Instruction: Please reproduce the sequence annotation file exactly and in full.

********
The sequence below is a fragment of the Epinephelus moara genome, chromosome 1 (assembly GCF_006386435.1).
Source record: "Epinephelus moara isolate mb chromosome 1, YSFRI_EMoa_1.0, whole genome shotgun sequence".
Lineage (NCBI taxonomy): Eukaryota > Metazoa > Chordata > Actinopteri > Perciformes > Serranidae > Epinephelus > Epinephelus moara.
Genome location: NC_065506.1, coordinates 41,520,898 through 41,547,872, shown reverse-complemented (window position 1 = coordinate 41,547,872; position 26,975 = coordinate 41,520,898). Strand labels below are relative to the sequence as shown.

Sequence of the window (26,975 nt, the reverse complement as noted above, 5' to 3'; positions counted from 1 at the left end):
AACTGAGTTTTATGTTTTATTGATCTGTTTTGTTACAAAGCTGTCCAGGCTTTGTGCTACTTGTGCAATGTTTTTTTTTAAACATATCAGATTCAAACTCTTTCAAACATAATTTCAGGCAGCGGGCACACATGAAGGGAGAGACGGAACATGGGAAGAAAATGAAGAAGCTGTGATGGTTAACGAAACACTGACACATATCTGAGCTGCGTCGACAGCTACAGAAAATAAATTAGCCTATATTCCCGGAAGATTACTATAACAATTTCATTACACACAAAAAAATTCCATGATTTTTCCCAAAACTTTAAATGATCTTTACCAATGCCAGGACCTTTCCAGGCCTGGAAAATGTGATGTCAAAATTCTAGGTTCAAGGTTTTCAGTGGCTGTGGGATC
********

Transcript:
The sequence below is a fragment of the Epinephelus moara genome, chromosome 1 (assembly GCF_006386435.1).
Source record: "Epinephelus moara isolate mb chromosome 1, YSFRI_EMoa_1.0, whole genome shotgun sequence".
Lineage (NCBI taxonomy): Eukaryota > Metazoa > Chordata > Actinopteri > Perciformes > Serranidae > Epinephelus > Epinephelus moara.
Genome location: NC_065506.1, coordinates 41,520,898 through 41,547,872, shown reverse-complemented (window position 1 = coordinate 41,547,872; position 26,975 = coordinate 41,520,898). Strand labels below are relative to the sequence as shown.

Sequence of the window (26,975 nt, the reverse complement as noted above, 5' to 3'; positions counted from 1 at the left end):
AACTGAGTTTTATGTTTTATTGATCTGTTTTGTTACAAAGCTGTCCAGGCTTTGTGCTACTTGTGCAATGTTTTTTTTTAAACATATCAGATTCAAACTCTTTCAAACATAATTTCAGGCAGCGGGCACACATGAAGGGAGAGACGGAACATGGGAAGAAAATGAAGAAGCTGTGATGGTTAACGAAACACTGACACATATCTGAGCTGCGTCGACAGCTACAGAAAATAAATTAGCCTATATTCCCGGAAGATTACTATAACAATTTCATTACACACAAAAAAATTCCATGATTTTTCCCAAAACTTTAAATGATCTTTACCAATGCCAGGACCTTTCCAGGCCTGGAAAATGTGATGTCAAAATTCTAGGTTCAAGGTTTTCAGTGGCTGTGGGATC